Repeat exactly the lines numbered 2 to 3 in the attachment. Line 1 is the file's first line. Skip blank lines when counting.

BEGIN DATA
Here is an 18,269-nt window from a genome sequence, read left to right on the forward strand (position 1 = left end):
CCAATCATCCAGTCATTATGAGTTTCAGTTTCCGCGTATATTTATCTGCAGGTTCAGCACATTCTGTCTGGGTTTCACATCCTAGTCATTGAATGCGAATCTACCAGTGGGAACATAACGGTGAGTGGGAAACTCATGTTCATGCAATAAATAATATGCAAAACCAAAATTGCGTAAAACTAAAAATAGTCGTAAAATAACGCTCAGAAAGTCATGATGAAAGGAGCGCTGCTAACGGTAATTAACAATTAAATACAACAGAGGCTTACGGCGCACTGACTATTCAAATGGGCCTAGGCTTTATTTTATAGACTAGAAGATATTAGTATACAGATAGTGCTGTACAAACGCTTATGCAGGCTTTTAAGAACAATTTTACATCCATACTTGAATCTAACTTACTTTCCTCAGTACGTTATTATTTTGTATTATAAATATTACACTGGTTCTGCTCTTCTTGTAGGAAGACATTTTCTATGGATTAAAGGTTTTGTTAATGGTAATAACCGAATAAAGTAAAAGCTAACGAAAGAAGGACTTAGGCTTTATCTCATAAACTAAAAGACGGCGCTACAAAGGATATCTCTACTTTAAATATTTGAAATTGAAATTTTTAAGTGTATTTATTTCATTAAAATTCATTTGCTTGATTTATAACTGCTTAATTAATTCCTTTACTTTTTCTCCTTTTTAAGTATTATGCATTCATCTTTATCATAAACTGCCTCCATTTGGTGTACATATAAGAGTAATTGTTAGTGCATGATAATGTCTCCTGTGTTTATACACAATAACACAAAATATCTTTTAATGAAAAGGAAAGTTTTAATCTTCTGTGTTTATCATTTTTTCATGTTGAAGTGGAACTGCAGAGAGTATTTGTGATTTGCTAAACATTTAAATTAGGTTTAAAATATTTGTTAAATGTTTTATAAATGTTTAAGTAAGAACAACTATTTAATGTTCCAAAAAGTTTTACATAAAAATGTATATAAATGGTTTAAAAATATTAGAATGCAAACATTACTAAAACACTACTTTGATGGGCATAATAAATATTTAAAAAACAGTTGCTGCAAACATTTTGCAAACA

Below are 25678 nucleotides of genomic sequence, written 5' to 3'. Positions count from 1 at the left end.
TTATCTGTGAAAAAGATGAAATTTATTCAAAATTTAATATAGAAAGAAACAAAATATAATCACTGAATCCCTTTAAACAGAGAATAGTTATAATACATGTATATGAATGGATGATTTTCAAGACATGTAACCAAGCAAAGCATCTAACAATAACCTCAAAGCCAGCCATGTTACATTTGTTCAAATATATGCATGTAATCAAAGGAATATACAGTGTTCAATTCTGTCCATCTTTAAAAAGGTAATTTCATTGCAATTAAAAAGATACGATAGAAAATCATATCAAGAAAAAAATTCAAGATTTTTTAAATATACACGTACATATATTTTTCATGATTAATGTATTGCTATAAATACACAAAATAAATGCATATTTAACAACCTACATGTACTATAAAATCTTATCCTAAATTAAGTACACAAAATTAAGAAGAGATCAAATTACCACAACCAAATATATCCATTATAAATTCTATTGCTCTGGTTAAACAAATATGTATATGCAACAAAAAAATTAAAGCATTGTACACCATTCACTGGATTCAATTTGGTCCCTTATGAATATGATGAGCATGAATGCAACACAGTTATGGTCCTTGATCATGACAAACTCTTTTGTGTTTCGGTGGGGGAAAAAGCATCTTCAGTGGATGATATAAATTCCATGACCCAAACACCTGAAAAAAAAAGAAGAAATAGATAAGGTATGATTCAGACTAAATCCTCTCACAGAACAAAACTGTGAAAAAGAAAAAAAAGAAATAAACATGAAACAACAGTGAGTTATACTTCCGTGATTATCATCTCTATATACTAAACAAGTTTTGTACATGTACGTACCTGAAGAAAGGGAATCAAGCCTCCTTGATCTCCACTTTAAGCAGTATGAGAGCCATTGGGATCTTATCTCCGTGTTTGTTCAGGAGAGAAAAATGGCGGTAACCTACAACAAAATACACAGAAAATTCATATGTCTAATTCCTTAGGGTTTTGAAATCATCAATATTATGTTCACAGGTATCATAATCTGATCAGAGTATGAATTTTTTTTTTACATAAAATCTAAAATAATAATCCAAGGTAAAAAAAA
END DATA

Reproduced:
CCAATCATCCAGTCATTATGAGTTTCAGTTTCCGCGTATATTTATCTGCAGGTTCAGCACATTCTGTCTGGGTTTCACATCCTAGTCATTGAATGCGAATCTACCAGTGGGAACATAACGGTGAGTGGGAAACTCATGTTCATGCAATAAATAATATGCAAAACCAAAATTGCGTAAAACTAAAAATAGTCGTAAAATAACGCTCAGAAAGTCATGATGAAAGGAGCGCTGCTAACGGTAATTAACAATTAAATACAACAGAGGCTTACGGCGCACTGACTATTCAAATGGGCCTAGGCTTTATTTTATAGACTAGAAGATATTAGTATACAGATAGTGCTGTACAAACGCTTATGCAGGCTTTTAAGAACAATTTTACATCCATACTTGAATCTAACTTACTTTCCTCAGTACGTTATTATTTTGTATTATAAATATTACACTGGTTCTGCTCTTCTTGTAGGAAGACATTTTCTATGGATTAAAGGTTTTGTTAATGGTAATAACCGAATAAAGTAAAAGCTAACGAAAGAAGGACTTAGGCTTTATCTCATAAACTAAAAGACGGCGCTACAAAGGATATCTCTACTTTAAATATTTGAAATTGAAATTTTTAAGTGTATTTATTTCATTAAAATTCATTTGCTTGATTTATAACTGCTTAATTAATTCCTTTACTTTTTCTCCTTTTTAAGTATTATGCATTCATCTTTATCATAAACTGCCTCCATTTGGTGTACATATAAGAGTAATTGTTAGTGCATGATAATGTCTCCTGTGTTTATACACAATAACACAAAATATCTTTTAATGAAAAGGAAAGTTTTAATCTTCTGTGTTTATCATTTTTTCATGTTGAAGTGGAACTGCAGAGAGTATTTGTGATTTGCTAAACATTTAAATTAGGTTTAAAATATTTGTTAAATGTTTTATAAATGTTTAAGTAAGAACAACTATTTAATGTTCCAAAAAGTTTTACATAAAAATGTATATAAATGGTTTAAAAATATTAGAATGCAAACATTACTAAAACACTACTTTGATGGGCATAATAAATATTTAAAAAACAGTTGCTGCAAACATTTTGCAAACA

Below are 25678 nucleotides of genomic sequence, written 5' to 3'. Positions count from 1 at the left end.